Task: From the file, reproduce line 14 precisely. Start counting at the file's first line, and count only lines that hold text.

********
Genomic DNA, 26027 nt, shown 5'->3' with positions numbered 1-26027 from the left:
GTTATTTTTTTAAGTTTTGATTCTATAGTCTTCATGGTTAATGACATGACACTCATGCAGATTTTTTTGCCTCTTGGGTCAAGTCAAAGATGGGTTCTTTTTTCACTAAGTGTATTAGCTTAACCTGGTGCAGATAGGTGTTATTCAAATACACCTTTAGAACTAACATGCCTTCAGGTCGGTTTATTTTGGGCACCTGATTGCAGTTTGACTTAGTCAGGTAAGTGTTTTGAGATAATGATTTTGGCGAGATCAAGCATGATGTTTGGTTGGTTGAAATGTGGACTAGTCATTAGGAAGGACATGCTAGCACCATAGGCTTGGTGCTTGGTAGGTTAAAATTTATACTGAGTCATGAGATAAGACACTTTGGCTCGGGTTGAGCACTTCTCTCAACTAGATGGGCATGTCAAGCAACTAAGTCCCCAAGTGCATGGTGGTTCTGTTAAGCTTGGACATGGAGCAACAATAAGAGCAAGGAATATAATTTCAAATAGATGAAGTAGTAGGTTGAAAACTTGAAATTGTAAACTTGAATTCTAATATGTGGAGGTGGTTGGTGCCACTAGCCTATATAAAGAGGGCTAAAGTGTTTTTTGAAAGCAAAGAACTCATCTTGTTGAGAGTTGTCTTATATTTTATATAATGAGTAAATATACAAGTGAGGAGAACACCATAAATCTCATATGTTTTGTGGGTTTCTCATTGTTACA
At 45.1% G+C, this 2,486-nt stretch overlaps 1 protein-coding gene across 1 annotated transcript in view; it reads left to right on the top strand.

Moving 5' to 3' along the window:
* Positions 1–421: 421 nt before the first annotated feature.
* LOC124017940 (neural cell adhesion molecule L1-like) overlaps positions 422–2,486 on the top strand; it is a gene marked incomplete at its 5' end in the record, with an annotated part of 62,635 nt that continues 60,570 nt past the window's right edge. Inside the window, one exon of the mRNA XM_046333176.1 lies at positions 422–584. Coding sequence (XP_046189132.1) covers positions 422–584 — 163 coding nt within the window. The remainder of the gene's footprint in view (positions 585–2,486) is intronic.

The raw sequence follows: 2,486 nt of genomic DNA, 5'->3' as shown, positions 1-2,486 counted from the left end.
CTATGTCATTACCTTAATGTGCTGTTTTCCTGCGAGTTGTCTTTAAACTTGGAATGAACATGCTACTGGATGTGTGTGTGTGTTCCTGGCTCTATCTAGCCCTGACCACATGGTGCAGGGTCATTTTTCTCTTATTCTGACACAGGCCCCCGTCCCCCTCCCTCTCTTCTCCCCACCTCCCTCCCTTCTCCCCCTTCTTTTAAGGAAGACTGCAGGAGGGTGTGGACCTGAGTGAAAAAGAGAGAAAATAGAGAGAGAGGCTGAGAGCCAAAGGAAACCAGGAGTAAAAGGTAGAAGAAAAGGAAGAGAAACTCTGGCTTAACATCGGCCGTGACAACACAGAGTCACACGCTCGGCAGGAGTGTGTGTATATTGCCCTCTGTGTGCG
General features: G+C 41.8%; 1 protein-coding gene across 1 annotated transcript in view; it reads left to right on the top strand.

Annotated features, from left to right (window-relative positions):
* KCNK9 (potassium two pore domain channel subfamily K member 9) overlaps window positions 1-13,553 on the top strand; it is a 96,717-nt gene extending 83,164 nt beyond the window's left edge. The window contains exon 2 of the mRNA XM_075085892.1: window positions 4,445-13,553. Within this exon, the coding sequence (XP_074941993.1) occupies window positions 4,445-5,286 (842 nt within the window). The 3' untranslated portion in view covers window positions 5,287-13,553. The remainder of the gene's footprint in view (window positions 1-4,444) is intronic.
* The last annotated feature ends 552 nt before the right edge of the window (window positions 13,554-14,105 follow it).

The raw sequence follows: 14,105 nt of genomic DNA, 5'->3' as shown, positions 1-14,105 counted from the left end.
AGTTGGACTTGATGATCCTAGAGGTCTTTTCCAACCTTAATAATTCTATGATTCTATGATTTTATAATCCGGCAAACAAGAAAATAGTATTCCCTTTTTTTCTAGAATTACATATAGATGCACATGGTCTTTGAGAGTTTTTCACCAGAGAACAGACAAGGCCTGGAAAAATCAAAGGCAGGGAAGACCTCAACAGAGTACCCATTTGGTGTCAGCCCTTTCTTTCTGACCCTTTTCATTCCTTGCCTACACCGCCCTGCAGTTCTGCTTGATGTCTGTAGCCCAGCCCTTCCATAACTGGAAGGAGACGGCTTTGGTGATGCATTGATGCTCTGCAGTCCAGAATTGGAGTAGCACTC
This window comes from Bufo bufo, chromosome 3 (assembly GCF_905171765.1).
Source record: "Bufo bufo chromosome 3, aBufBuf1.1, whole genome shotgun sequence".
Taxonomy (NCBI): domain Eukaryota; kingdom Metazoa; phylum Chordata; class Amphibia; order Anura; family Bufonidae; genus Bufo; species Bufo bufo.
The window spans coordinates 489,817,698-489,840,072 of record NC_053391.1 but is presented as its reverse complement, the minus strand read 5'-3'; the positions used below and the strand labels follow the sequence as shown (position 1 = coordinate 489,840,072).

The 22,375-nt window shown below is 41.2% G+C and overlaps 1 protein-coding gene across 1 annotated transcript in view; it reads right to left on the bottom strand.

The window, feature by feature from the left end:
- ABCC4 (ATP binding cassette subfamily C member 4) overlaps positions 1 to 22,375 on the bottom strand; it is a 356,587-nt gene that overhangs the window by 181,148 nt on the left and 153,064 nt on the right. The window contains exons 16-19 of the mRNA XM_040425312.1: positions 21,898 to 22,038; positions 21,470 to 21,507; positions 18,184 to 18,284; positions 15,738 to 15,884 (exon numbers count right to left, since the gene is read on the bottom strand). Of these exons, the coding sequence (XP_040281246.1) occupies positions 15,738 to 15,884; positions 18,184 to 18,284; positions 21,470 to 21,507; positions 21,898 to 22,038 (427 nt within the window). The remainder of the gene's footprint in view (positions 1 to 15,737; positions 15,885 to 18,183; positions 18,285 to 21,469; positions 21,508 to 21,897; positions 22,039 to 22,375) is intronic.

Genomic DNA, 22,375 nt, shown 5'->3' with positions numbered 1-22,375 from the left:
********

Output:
AGTTGGACTTGATGATCCTAGAGGTCTTTTCCAACCTTAATAATTCTATGATTCTATGATTTTATAATCCGGCAAACAAGAAAATAGTATTCCCTTTTTTTCTAGAATTACATATAGATGCACATGGTCTTTGAGAGTTTTTCACCAGAGAACAGACAAGGCCTGGAAAAATCAAAGGCAGGGAAGACCTCAACAGAGTACCCATTTGGTGTCAGCCCTTTCTTTCTGACCCTTTTCATTCCTTGCCTACACCGCCCTGCAGTTCTGCTTGATGTCTGTAGCCCAGCCCTTCCATAACTGGAAGGAGACGGCTTTGGTGATGCATTGATGCTCTGCAGTCCAGAATTGGAGTAGCACTC